*Part B*
\(\mathrm{(ii)}\Rightarrow \mathrm{(i)}\). Let *A* be an event, \(\mathcal {N}\) be a null event and *x*, *y*, *z* be any three outcomes such that \(x\succ y \succ z\). Under CEU, the act \(f\equiv y_Nx_Az\) is valued as:

If \(A\in \Sigma ^*\), property D implies \(\nu (A\cup N)=\nu (A)\) and then \(f\sim x_Az\). If \(A\in \mathcal {N}\), we also have \(\nu (A\cup N)=0\) since \(\mathcal {N}\) is an ideal (hence, \(A\cup N \in \mathcal {N}\)) and then \(f \sim x_Az\). Finally, when \(A\in \mathcal {U}\), \(\nu (A\cup N)=\nu (A)=1\) implies \(f \sim x_Az\).

###
*Proof of Lemma 3*

*Part A*
\(\mathrm{(i)}\Rightarrow \mathrm{(ii)}\). Let *n* be the number of pairwise disjoint essential events. We have two cases to treat, depending on if \(n=3\) or \(n>3\), to prove that property A holds, since \(B\cap F\ne \emptyset \) with \(B\cup G\in \Sigma ^*\) and \(F\cup G\in \Sigma ^*\) implies \(B=F\) in the former case.

*Case 1:*
\(n=3\). When there are only three pairwise disjoint essential events, property 2 implies that there exists a partition \(E_1,E_2,E_3\) of *S*, such that \(E_i\in \Sigma ^*\) for any \(i=1,2,3\), and property 3 implies \(E_i \cup E_j \in \Sigma ^*\) for any \(i,j=1,2,3\). Let \(E=E_i\cup E_j\). We have to prove that

for any \(i,j=1,2,3\) and any essential event \(G=E^c\). We know that *G* is an essential event by property 1. Let \(f_E x\equiv (x_i,E_j;x,G;x_j,E_j)\) and \(g_E x\equiv (y_i,E_i;x,G;y_j,E_j)\), with \(x_i\succ x \succ x_j\) and \(y_j\succ x \succ y_i\), such that \(f_E x\sim g_Ex\).

Let \(y\in X\) such that \(x_i\succ y \succ x_j\) and \(y_j\succ y \succ y_i\). By continuity, one can find *y* such that \(y\succ x\) or \(x\succ y\). Axiom 2 then implies \(f_E x\sim g_E x\) if and only if \(f_Ey \sim g_E y\). Under CEU, these two indifference imply

which is equivalent to Eq. (3), hence property A holds for \(B=E_i\), \(F=E_j\) and \(G=S\backslash (E_i\cup E_j)\). If \(\mathcal {N}\) contains null event(s) other than the empty set \(\{\emptyset \}\), there may be one or several partitions of *S* other than \(E_1,E_2,E_3\). Under property D, property A is automatically satisfied on these partitions hence it holds on \(\Sigma ^*\). Otherwise the same argument could be used to prove that property A holds for any partition of three essential events.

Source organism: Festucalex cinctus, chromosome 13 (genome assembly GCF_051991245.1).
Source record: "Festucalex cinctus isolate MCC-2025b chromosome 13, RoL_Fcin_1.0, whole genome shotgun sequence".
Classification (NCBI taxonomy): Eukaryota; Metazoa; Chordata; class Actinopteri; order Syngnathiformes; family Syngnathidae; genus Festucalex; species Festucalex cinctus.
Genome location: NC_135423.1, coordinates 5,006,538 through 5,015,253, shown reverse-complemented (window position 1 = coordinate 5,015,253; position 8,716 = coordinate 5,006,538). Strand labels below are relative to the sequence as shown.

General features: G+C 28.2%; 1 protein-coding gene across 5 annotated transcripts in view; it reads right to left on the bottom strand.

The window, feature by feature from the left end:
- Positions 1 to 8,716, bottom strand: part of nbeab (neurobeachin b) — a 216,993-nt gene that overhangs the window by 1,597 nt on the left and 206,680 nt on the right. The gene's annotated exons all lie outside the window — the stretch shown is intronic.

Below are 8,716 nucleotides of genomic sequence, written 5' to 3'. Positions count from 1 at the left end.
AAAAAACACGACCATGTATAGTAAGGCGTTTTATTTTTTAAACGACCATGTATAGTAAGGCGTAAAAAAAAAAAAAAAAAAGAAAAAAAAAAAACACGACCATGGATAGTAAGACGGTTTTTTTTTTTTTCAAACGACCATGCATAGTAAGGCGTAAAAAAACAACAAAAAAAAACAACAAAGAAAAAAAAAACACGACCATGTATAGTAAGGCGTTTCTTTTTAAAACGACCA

*Case 2:*
\(n>3\).

By property 2, if there exist four essential disjoint events, then there exists a partition \(A_1,\ldots ,A_n,G\) of *S* such that \(n\ge 3\) and \(A_i\in \Sigma ^*\). By property 1, \(A_n \in \Sigma ^*\) implies \(A_n ^c=\cup _{i=1}^{n-1} A_i \cup G \in \Sigma ^*\). Let

and

where

and

be such that \(f\sim g\). By EOS, \(f\sim g\) if and only if \(y_Gf \sim y_G g\), where \(\{x_{i-1},y_{i}\} \succ y \succ x_i\). By continuity of CEU preferences, such an outcome \(y\in X\) may be found. Under CEU, these two indifference imply

which is equivalent to

for any \(i=2,\ldots ,n-1\). Since this equation holds for any \(f,g\in \mathcal {A}\), hence for any partition \(A_1,\ldots ,A_n,G\) of *S* such that \(n\ge 3\) and \(A_1,\ldots ,A_n,G \in \Sigma ^*\), property A holds on \(\Sigma ^*\).

*Part B*
\(\mathrm{(ii)}\Rightarrow \mathrm{(i)}\). Since \(\succsim \) satisfies Axiom 1, Lemma 2 implies that \(\nu \) satisfies property D, \(\nu \) is congruent with \(\mathcal {N}\) and \(\mathcal {N}\) is an ideal. Therefore, by Lemma 1, \(\nu \) is an affine capacity and \(\succsim \) is represented by Eq. 2.

We prove that \(\succsim \) satisfies \(f_Ez\succsim g_Ez\) if and only if \(f_Ez'\succsim g_Ez'\) for any non-null event *E*, any two acts \(f,g\in \mathcal {A}\) and any two outcomes \(z,z' \in X\) such that for \(x,x'\in f(E)\) and \(y,y'\in g(E)\), we have \(f^{-1}(x),f^{-1}(x'),g^{-1}(y),g^{-1}(y')\in \Sigma ^*\) and \(\{x,y\} \succ \{z,z'\} \succ \{x',y'\} \).

Under representation 2, \(f_E z \succsim g_E z\) if and only if:

which is equivalent to

which holds if and only if \(f_E z'\succsim g_E z'\).

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Toquebeuf, P. Choquet expected utility with affine capacities.
*Theory Decis* **81**, 177–187 (2016). https://doi.org/10.1007/s11238-015-9529-5

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DOI: https://doi.org/10.1007/s11238-015-9529-5